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The lymphoid system regulates the balance of fluids in the body as well as filtering those fluids to remove foreign objects and playing an important role in the immune system.
Lymphatic ducts stretch throughout the body and through osmotic action collect excess fluids from some parts of the body and deliver them to other parts of the body, including the bloodstream. Fluids travel through the ducts through peristaltic movement; muscular contraction squeezes the ducts and forces fluids through them. Like veins, lymphatic ducts have one way valves that ensure that the fluid cannot move in the wrong direction.
At certain points which are identical in all human bodies the ducts hook up with lymph nodes. The nodes contain filters which remove foreign material from the fluids before the fluids move on. The lymph nodes also have the ability to recognize foreign material, such as bacteria and viruses, and can trigger the production of antibodies.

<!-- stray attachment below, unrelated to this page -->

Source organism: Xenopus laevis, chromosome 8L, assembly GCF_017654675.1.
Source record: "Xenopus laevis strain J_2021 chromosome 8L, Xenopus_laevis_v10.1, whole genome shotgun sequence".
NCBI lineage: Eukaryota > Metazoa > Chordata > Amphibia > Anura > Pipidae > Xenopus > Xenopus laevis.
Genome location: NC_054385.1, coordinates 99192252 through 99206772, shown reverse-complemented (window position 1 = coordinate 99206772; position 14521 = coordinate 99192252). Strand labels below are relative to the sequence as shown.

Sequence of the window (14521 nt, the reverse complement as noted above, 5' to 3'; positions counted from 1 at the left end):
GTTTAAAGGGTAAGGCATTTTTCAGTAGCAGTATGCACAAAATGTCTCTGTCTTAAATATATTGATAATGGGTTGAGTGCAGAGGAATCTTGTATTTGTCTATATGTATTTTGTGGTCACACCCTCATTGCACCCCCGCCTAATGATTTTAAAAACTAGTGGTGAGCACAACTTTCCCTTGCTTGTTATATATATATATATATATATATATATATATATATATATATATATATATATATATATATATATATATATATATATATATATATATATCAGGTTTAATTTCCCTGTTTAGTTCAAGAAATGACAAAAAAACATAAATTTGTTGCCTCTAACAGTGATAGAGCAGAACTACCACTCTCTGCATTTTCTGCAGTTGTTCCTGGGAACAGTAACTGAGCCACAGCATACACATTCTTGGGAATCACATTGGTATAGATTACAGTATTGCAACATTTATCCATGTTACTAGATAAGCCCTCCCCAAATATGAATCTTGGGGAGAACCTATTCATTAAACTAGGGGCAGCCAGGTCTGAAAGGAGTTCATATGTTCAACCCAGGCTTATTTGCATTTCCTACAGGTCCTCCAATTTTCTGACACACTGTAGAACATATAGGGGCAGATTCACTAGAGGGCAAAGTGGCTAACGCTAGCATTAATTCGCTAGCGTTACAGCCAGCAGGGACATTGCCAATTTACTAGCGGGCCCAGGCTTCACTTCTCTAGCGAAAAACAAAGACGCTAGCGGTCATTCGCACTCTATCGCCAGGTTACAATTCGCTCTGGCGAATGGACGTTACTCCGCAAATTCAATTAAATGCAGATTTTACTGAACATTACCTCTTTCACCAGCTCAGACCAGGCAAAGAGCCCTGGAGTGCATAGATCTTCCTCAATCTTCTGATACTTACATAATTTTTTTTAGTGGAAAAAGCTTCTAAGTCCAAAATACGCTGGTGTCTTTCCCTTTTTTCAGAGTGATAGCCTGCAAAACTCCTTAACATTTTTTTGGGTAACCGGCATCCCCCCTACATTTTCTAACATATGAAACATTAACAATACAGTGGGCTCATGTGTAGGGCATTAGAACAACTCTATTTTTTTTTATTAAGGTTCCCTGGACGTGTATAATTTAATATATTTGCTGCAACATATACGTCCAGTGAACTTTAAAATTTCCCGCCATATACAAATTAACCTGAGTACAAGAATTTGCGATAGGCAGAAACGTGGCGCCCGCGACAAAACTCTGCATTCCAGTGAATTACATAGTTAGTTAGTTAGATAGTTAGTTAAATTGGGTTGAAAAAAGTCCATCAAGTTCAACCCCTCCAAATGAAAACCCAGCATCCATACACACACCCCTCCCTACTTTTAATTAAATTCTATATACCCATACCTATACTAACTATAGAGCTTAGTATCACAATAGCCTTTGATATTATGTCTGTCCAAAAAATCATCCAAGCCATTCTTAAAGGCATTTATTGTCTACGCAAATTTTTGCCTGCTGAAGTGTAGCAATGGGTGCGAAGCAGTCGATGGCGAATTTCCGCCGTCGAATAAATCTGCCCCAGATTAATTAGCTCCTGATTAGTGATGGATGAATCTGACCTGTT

Severe illness can block the lymphatic system and the nodes, leading to swelling of the nodes and edema in the affected area. One of the typical tests a doctor does during a physical examination is checking the lymph nodes near the surface of the body, which will be swollen if the patient is ill.